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How to Deep Clean Your Oven

Stainless steel oven
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Of all the tools in your kitchen, the oven can be the grimiest. The cooking vessel takes a lot of wear and tear, thanks to quick weeknight pan-sheet dinners, weekend roasts and those drippy, cheesy appetizers we make when entertaining. So, giving your oven a good clean every once in a while is necessary.

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Luckily, deep-cleaning your oven also doesn’t have to be arduous. Read on for tips and tricks on how to get — and keep — your oven sparkling clean.

How Often Should You Deep Clean Your Oven?

Cleaning your oven can take time and planning, so it’s no wonder most people aren’t eager to take on the task. Still, if you want to avoid bottom bits from prolonged burning and keep your food tasting fresh, it’s a necessary job.

Aim to thoroughly clean your oven every three to four months, depending on how often you use it. That’s the best way to stay on top of dirt and grime build-up from daily (or occasional!) use.

Related: 10-Minute Cleaning Routines: How to Clean a House Fast

What Equipment Do You Need to Deep Clean Your Oven?

Before cleaning, ensure you have all the necessary supplies. A good oven cleaning typically requires rubber gloves to protect your hands, clean cloths for wiping, a scouring pad for scrubbing tough spots and a spray bottle to disperse the cleaner.

Should You Use Commercial Or Natural Cleaner?

Whether you clean your oven with a store-bought cleaner or a natural concoction is a matter of personal preference. If you want a natural cleaner, many people swear by a mixture of baking soda and white vinegar. Mix equal parts to create a paste, then add more if needed.

Related: 15 Things You Should Be Cleaning With Baking Soda

How Long Does it Take to Deep Clean Your Oven?

If you’ve got dishes to bake, you may want to schedule your oven cleaning for another time. It is a time-consuming process that takes 12-24 hours, depending on how grimy the oven is. The good news is that you don’t need to scrub your oven actively during that time: most of it involves rest time as the cleaner works its magic.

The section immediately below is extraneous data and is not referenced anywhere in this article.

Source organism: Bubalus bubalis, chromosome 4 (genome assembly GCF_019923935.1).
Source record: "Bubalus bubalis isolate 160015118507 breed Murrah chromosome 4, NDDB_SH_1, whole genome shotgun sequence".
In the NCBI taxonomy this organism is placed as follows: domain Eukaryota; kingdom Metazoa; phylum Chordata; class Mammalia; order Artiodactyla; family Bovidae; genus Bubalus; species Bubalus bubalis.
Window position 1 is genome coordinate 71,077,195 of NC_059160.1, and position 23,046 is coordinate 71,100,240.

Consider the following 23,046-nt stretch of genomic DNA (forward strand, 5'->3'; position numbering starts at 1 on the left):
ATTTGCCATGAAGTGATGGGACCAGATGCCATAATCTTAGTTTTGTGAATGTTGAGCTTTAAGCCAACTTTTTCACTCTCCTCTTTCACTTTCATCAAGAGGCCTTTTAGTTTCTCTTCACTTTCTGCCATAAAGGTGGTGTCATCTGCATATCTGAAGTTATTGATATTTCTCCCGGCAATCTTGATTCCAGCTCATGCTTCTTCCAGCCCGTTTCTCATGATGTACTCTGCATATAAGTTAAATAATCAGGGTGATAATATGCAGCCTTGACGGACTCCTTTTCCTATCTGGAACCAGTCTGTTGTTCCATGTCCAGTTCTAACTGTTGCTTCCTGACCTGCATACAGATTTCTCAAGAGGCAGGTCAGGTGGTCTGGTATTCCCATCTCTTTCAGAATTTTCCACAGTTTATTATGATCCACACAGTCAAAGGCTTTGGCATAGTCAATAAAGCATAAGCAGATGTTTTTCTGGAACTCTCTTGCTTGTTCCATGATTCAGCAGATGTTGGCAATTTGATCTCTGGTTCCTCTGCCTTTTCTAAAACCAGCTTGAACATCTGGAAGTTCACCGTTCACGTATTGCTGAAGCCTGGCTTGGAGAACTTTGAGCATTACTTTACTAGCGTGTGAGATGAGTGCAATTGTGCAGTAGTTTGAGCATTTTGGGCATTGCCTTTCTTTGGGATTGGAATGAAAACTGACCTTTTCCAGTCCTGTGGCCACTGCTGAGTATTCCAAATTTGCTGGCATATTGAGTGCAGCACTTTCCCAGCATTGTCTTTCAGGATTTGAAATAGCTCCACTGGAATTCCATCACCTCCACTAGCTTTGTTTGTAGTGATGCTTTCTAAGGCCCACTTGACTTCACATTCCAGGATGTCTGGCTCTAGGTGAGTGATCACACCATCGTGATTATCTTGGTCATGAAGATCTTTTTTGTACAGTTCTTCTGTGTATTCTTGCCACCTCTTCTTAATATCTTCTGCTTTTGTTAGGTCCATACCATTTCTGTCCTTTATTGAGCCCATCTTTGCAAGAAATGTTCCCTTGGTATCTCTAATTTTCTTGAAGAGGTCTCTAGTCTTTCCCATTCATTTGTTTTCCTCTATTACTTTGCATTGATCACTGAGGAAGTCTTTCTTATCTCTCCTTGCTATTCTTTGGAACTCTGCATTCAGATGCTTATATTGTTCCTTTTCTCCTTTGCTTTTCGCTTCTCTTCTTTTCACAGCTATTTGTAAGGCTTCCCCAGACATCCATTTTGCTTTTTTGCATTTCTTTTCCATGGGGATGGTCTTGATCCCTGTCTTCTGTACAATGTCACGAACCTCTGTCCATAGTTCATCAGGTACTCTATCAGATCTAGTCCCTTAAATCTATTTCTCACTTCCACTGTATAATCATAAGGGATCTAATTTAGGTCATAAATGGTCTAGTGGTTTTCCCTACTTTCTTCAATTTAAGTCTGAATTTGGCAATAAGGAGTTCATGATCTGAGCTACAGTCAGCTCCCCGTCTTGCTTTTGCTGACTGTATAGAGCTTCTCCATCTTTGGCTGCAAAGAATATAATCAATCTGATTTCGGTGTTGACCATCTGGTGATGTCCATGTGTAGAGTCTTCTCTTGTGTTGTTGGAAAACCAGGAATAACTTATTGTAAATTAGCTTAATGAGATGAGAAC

How to Deep Clean Your Oven, Step-By-Step

Remove the racks: Remove them after dinner and allow them to soak in soapy water or any other cleaning solution you choose.

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Get rid of loose food bits: Look inside your oven and remove any bits of food that will come off. If it’s really on there, don’t worry about it just yet.

Spray away: If you have a commercial oven cleaner, spray the inside of your cool oven now. (Warm ovens can spread dangerous fumes from the cleaner and leave unwanted stains.) If you’re sticking with a natural paste, apply a thick coat all over the inside of the oven. Don’t forget the top! Then, allow it to sit overnight.

Wash the wire racks: The next day, wash the wire racks and give them a good scrub.

Wipe out the oven: After several hours, tackle the inside of the oven. Hopefully, you can easily wipe away most debris with clean, wet cloths. However, you may need to scrub tougher portions with a scouring pad.

Clean the glass: Don’t forget to give the inside and outside of your glass door a good clean. If you have a filthy glass door, apply a mixture of baking soda and dish soap to the surface and allow it to sit for about 30 minutes before scrubbing.

Don’t forget the burners: While the glass door sits, clean the burners. Most food will burn off the coils during cooking, but they’ll still need a good wipe-down. Remove them and clean the cavities, but never submerge the coils in water.

Put it all back together: By now, all oven elements should be sparkly clean. So put it back together, then order a pizza for dinner. You deserve a night off from the kitchen.

Related: 20 Fast and Easy Cleaning Hacks Everyone Should Know

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Oven Cleaning Hacks

Want to make deep cleaning even easier? Try some of these hacks between cleans:

  • If your oven has a self-clean function, follow manufacturer guidelines and use it consistently.
  • Once a week, place a heat-safe bowl full of hot water on the top oven rack after cooking and let it heat up at a high temperature for 20 minutes. When the inside cools off, wipe down the surface with paper towels.
  • Use oven liners to catch spills and drips easily, or line the bottom of your oven with aluminum foil.
  • When roasting meat or chicken, use a roasting bag. It will also help you lock in extra flavours while cooking.
  • Clean your oven regularly. After all, the longer you put it off, the worse it will get.

 



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